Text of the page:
Keila Szpaller, Higher Education Reporter

When it’s easy to just ‘fill the paper,’ local journalist digs deeper

By Shaylee Ragar

Keila Szpaller used to have a rule: She would respond to every question and concern regarding any of her stories. But after she received a flood of hate mail in 2010 for covering an anti-discrimination ordinance passed by the Missoula City Council, she no longer feels compelled to answer every snarky email and voicemail.

“It’s just little blips where people maybe take reporting personally, and it’s not personal,” she said.

Keila Szpaller, Spring 2017. Photo by Shaylee Ragar

Szpaller has been a reporter for the Missoulian since 2006. After covering city government for nearly a decade, she took charge of reporting on higher education and thus her own alma mater in 2015. It’s one of the most important beats at the paper because Missoula’s economy depends on the University of Montana, which is currently experiencing some difficulties.

A drop in enrollment was the catalyst for the university’s trouble. With the search for a new university president, an impending tuition increase, faculty cuts and a myriad of other issues, Szpaller has her hands full.

“Those stories are always on your list, and you’re the one who has to get them done,” she said.

Szpaller is the only reporter covering the university for the Missoulian. Since she started working for the paper, there have been rounds of layoffs. This is normal in today’s newspaper business. In 2016, Pew Research Center reported that, across the U.S., the newspaper workforce decreased by about 20,000 jobs in the past 20 years.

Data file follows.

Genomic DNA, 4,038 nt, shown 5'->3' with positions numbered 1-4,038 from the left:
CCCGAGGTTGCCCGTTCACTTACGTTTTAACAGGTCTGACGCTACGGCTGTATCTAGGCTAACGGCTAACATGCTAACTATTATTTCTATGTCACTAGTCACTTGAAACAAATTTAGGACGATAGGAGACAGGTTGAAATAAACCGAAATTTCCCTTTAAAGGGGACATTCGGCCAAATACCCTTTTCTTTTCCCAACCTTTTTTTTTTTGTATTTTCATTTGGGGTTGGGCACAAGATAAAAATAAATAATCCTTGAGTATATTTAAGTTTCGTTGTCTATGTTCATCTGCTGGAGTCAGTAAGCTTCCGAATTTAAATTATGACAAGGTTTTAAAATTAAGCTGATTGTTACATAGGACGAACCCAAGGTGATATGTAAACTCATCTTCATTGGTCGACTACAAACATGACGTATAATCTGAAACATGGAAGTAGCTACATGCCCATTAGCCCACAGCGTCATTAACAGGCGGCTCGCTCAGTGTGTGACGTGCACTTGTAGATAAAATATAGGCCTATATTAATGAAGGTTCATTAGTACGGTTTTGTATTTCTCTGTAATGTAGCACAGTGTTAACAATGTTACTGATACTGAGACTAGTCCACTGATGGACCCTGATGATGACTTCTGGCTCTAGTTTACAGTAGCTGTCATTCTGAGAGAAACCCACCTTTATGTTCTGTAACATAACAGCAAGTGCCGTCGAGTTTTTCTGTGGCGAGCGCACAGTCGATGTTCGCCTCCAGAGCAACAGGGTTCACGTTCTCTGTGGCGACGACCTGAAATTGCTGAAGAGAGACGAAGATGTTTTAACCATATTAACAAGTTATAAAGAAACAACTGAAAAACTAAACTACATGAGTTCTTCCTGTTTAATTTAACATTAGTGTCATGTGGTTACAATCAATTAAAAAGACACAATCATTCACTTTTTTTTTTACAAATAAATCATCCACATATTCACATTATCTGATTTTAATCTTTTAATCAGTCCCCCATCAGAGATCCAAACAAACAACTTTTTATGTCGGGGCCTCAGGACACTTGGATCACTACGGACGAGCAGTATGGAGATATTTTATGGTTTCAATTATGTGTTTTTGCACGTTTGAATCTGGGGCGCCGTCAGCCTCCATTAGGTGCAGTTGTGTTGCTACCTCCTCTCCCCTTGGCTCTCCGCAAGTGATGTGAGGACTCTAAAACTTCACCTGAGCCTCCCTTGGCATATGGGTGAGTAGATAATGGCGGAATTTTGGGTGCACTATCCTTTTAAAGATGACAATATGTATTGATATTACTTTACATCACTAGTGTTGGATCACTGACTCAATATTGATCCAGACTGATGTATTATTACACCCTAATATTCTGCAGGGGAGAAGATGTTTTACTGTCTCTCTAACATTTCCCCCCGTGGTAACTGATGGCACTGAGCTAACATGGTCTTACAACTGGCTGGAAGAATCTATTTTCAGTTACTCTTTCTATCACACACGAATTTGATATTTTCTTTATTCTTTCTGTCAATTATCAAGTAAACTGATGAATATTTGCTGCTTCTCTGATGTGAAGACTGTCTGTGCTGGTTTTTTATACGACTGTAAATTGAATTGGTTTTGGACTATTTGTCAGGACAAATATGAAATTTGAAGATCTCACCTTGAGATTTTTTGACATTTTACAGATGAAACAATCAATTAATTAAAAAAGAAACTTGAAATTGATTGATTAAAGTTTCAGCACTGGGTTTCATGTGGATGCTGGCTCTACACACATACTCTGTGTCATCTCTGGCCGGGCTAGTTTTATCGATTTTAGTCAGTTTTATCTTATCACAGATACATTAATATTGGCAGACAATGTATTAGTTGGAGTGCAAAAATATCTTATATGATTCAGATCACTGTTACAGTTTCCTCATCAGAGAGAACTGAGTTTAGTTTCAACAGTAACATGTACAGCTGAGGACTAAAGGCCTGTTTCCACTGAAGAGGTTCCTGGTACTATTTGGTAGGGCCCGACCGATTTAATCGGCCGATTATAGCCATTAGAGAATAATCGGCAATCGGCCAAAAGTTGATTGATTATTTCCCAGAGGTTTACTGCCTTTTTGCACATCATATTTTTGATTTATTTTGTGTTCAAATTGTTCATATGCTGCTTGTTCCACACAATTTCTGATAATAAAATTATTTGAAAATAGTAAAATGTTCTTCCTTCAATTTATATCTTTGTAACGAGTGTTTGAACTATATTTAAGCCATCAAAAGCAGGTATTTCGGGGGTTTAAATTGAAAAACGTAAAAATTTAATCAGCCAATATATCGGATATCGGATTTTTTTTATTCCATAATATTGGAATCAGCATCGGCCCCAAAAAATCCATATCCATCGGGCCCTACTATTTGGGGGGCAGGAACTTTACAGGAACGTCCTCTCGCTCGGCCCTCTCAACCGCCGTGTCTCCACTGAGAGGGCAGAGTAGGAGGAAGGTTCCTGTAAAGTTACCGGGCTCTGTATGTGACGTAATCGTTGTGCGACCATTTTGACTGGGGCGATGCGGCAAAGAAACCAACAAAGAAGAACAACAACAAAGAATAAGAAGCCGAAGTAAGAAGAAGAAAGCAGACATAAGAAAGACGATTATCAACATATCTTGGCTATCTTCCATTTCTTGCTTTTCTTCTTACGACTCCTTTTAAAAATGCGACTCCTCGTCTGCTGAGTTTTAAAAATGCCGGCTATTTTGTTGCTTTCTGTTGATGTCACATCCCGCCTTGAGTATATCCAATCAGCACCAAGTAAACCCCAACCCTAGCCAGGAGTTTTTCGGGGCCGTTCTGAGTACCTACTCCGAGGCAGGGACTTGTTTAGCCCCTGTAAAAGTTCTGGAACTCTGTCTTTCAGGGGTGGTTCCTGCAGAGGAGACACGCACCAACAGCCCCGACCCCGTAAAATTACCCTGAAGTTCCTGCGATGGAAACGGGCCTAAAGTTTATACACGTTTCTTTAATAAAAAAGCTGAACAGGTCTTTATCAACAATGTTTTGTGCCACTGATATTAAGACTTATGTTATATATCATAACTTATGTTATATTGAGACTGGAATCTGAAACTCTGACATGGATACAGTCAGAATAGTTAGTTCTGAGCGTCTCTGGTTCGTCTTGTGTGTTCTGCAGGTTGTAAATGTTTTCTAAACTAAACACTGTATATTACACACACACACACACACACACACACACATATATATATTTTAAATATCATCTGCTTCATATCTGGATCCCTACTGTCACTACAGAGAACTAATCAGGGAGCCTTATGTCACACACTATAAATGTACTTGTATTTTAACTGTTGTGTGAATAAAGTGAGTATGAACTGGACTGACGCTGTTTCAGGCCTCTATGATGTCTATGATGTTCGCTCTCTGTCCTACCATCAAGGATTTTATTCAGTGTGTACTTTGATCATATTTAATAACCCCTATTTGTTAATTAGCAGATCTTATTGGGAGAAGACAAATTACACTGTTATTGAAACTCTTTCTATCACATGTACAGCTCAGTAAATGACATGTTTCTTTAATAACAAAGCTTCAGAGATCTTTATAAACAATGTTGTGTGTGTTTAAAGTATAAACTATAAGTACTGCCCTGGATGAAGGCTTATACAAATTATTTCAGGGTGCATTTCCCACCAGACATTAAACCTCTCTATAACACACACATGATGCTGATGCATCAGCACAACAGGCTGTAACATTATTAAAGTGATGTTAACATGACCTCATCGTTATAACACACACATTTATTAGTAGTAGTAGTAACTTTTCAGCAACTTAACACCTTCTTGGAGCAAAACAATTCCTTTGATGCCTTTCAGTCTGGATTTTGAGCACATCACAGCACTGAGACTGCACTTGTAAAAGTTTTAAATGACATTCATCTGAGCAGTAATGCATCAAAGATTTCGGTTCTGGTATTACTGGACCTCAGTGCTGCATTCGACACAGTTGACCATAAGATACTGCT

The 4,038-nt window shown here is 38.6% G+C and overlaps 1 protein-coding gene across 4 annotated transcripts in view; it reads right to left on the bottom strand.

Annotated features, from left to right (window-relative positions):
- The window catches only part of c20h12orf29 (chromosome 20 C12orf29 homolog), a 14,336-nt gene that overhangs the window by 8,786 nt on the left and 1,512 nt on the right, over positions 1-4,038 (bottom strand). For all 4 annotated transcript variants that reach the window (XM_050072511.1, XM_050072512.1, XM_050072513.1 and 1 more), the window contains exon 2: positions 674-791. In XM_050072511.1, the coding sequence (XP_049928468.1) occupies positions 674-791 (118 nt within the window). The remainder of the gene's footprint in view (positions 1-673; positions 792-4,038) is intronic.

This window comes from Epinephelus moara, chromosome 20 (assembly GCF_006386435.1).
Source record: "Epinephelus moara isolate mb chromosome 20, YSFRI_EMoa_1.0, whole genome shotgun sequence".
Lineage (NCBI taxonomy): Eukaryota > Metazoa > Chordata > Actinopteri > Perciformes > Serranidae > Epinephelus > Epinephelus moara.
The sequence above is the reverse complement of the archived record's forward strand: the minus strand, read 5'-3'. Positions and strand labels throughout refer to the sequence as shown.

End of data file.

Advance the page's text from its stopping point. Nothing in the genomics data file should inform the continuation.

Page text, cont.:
After getting a B.A. in English, Szpaller considered pursuing an M.F.A. However, she decided on a master’s degree in journalism, thinking it would offer job security, “which, of course, has not been the case,” she said. For some, this would be cause for cynicism, but Szpaller prefers to remain optimistic.

She said now, more than ever, she wants to prioritize the most important stories, giving them the time and energy they need, while collaborating with her colleagues. “I feel like we’re lucky to still be able to do some of that for now,” she said.

What Keila Szpaller wants readers to know about how local journalism works.

On a recent Thursday morning, Szpaller sat at her desk, typing energetically, headset on and coffee mug close by. Over the course of three hours, she tweeted five times, called a state representative twice, called the ACLU, answered emails, set up a meeting with a university professor and wrote a blog post. Reporters’ notebooks stacked up on her desk.

“Only an hour behind schedule,” she said, laughing.

Kevin McRae, the Montana University System spokesman, said the multitude of deadlines met by journalists today is amazing to him.

“I think highly of them. The Missoulian does an excellent job,” McRae said.

McRae has worked with the Missoulian often and said he respects the editorial staff. In a healthy way, he said, there is disproportionate coverage of UM compared to other Montana universities. He attributed this to a highly competitive press corps in Missoula that isn’t present in other college towns. Local journalists should always add “context, perspective and comparative information” to their stories, McRae said.

Szpaller said her most recent experience of hostility came from a professor who felt the Missoulian was negatively biased toward the university. He apologized once she had explained her position, she said.

“I think as a reporter, I want to be fair to the truth at the university.”

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